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Pot Legalization Arrives

The state’s roll-out of Proposition 64 adult use marijuana legalization is in a transitional phase where local approvals are used as a basis for temporary state permitting.

At this point, only two Humboldt County dispensaries – EcoCann in Eureka and The Humboldt County Collective in Myrtletown – have been issued temporary state licenses for retail sales of adult use recreational cannabis under a system that began implementation on New Year’s Day.

The temporary permits are valid for 120 days, giving their recipients time to gain annual licenses. The system will fully transition to annual permitting by July 1.

The state’s licensing system agency is the Bureau of Cannabis Control. Alex Traverso, the bureau’s Chief of Communications, said the process is based on local control and businesses such as dispensaries that have been in operation need to demonstrate that they’re in compliance with local regulations.

New businesses also need to show that they’ll be in compliance locally and Traverso said that with those assurances, the state can process permit applications efficiently.

“The process actually moves pretty quickly,” he said, adding that “the main thing (applicants) need to show to the state is local approval.”

In the months ahead, more thorough reviews will be done. “It works well in  both ways – it gives people time to get into the regulated market, to continue to get up and running, and then  gives the state some time to do a full vetting of their application and their background,” said Traverso.

As of last week, the state had issued about 500 temporary licenses and had about 1,500 applications pending with more flowing in daily. Traverso said that with demonstration of local approval, processing has been efficient and approvals have been done “in as little as a couple of days.”

On the Humboldt County government level, a commercial production ordinance that went into effect almost two years ago is in the process of being revised. The new ordinance is expected to be considered for approval by the Humboldt Board of Supervisors in February but compliance with the county’s existing ordinances will enable state licensing.

Humboldt County has permitted over 100 cannabis businesses under its commercial production ordinance so far.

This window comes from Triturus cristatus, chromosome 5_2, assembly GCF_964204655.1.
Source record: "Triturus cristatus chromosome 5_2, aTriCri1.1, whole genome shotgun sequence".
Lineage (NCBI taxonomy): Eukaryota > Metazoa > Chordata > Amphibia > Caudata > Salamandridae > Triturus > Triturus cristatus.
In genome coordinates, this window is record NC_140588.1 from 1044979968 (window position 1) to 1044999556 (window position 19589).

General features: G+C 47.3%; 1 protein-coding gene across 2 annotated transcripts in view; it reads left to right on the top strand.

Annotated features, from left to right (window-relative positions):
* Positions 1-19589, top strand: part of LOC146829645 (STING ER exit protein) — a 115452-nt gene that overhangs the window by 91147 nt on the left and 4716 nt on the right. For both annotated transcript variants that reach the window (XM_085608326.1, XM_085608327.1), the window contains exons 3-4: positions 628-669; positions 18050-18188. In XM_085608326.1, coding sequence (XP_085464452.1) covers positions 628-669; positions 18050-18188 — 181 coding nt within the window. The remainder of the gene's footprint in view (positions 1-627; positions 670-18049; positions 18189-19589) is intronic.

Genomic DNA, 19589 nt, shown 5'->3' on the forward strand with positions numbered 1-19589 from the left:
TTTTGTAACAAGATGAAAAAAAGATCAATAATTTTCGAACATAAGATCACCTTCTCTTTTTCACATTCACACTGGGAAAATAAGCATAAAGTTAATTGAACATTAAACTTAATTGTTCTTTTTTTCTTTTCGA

Some cannabis businesses have ceased operation until state permits are approved. In Arcata, two medical dispensaries closed on January 1 pending state permitting.

But one of them, Humboldt Patient Resource Center, re-opened for medical sales on Jan. 6 and announced on its website that recreational use clearance is imminent.

In Southern Humboldt, the Garberville-based Wonderland Nursery continued its medical sales of clones and flowers uninterrupted.

Kevin Jodrey, Wonderland’s founder, has almost ten years of local experience in the cannabis industry, having previously worked as the cultivation manager at Arcata’s Humboldt Patient Resource Center.

He said that in unincorporated areas, compliance with county ordinances will define legality until the state system fully kicks in.

“What I know is, if I listen to Humboldt County first and then I listen to the state second – until I get the state permit – then I’m compliance,” Jodrey continued. “Because Humboldt County’s dictating what we’re doing here and then the state will dictate what we do next.”

Jodrey said July 1 is “the real date that will clearly define who is operating and who is not” as the state transitions out of interim licensing.

Bob Russell, the deputy director of the Humboldt County’s Planning and Building Department, said the Bureau of Cannabis Control is in contact with the county as license applications are processed and the county is “receiving a good number of referral requests from the state.”

He added, “Our lines of communication are open and are working very well.”

The end of last week saw a development that’s been described as a threat to the industry. US Attorney General Jeff Sessions rescinded an Obama administration memo discouraging prosecution actions in states with legalization laws.

Days earlier, on January 1, an upbeat atmosphere prevailed at the Eureka-based EcoCann, the first dispensary in Humboldt County to offer recreational adult use sales. Asked about speculation that Sessions will direct a cannabis crackdown, EcoCann owner Jeff Poel was unfazed.

“Jeff Sessions is going to be in f—king prison for lying to Congress, as we all know – that piece of s—t,” he said. “He’s never going to win and the reason is, 38 states have this stuff legal now and what does the GOP care about? Money.”

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